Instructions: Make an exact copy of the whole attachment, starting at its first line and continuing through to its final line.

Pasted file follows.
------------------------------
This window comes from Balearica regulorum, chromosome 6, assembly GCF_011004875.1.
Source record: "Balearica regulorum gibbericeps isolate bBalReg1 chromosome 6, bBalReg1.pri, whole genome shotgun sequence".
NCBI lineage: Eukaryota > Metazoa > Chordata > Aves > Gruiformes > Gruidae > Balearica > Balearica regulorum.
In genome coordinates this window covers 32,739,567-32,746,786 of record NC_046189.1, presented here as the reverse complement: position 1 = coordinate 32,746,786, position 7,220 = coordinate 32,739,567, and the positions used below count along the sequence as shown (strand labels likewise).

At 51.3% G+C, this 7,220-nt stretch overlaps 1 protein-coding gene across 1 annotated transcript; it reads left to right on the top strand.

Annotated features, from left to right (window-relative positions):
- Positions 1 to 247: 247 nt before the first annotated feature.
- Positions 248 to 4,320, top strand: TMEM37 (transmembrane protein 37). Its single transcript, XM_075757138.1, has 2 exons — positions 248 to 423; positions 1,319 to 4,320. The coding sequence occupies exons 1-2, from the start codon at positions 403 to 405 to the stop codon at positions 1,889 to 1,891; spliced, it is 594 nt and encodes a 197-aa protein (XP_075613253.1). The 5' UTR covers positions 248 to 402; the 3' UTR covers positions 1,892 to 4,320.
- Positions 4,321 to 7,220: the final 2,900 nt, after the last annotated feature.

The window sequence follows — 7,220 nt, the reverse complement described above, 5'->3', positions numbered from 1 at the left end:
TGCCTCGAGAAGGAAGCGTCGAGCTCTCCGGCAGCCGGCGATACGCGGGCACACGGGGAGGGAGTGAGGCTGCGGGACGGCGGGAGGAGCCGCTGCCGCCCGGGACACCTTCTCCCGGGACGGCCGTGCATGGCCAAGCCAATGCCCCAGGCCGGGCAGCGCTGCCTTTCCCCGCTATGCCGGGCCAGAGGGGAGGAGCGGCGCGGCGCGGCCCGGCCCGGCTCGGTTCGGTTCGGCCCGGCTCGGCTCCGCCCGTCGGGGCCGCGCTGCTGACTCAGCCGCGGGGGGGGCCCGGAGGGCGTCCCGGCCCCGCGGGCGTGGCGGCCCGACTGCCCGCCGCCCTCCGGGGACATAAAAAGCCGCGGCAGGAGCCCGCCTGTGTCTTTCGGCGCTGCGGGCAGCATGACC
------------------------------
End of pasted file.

This window comes from Balearica regulorum, chromosome 6, assembly GCF_011004875.1.
Source record: "Balearica regulorum gibbericeps isolate bBalReg1 chromosome 6, bBalReg1.pri, whole genome shotgun sequence".
NCBI lineage: Eukaryota > Metazoa > Chordata > Aves > Gruiformes > Gruidae > Balearica > Balearica regulorum.
In genome coordinates this window covers 32,739,567-32,746,786 of record NC_046189.1, presented here as the reverse complement: position 1 = coordinate 32,746,786, position 7,220 = coordinate 32,739,567, and the positions used below count along the sequence as shown (strand labels likewise).

At 51.3% G+C, this 7,220-nt stretch overlaps 1 protein-coding gene across 1 annotated transcript; it reads left to right on the top strand.

Annotated features, from left to right (window-relative positions):
- Positions 1 to 247: 247 nt before the first annotated feature.
- Positions 248 to 4,320, top strand: TMEM37 (transmembrane protein 37). Its single transcript, XM_075757138.1, has 2 exons — positions 248 to 423; positions 1,319 to 4,320. The coding sequence occupies exons 1-2, from the start codon at positions 403 to 405 to the stop codon at positions 1,889 to 1,891; spliced, it is 594 nt and encodes a 197-aa protein (XP_075613253.1). The 5' UTR covers positions 248 to 402; the 3' UTR covers positions 1,892 to 4,320.
- Positions 4,321 to 7,220: the final 2,900 nt, after the last annotated feature.

The window sequence follows — 7,220 nt, the reverse complement described above, 5'->3', positions numbered from 1 at the left end:
TGCCTCGAGAAGGAAGCGTCGAGCTCTCCGGCAGCCGGCGATACGCGGGCACACGGGGAGGGAGTGAGGCTGCGGGACGGCGGGAGGAGCCGCTGCCGCCCGGGACACCTTCTCCCGGGACGGCCGTGCATGGCCAAGCCAATGCCCCAGGCCGGGCAGCGCTGCCTTTCCCCGCTATGCCGGGCCAGAGGGGAGGAGCGGCGCGGCGCGGCCCGGCCCGGCTCGGTTCGGTTCGGCCCGGCTCGGCTCCGCCCGTCGGGGCCGCGCTGCTGACTCAGCCGCGGGGGGGGCCCGGAGGGCGTCCCGGCCCCGCGGGCGTGGCGGCCCGACTGCCCGCCGCCCTCCGGGGACATAAAAAGCCGCGGCAGGAGCCCGCCTGTGTCTTTCGGCGCTGCGGGCAGCATGACC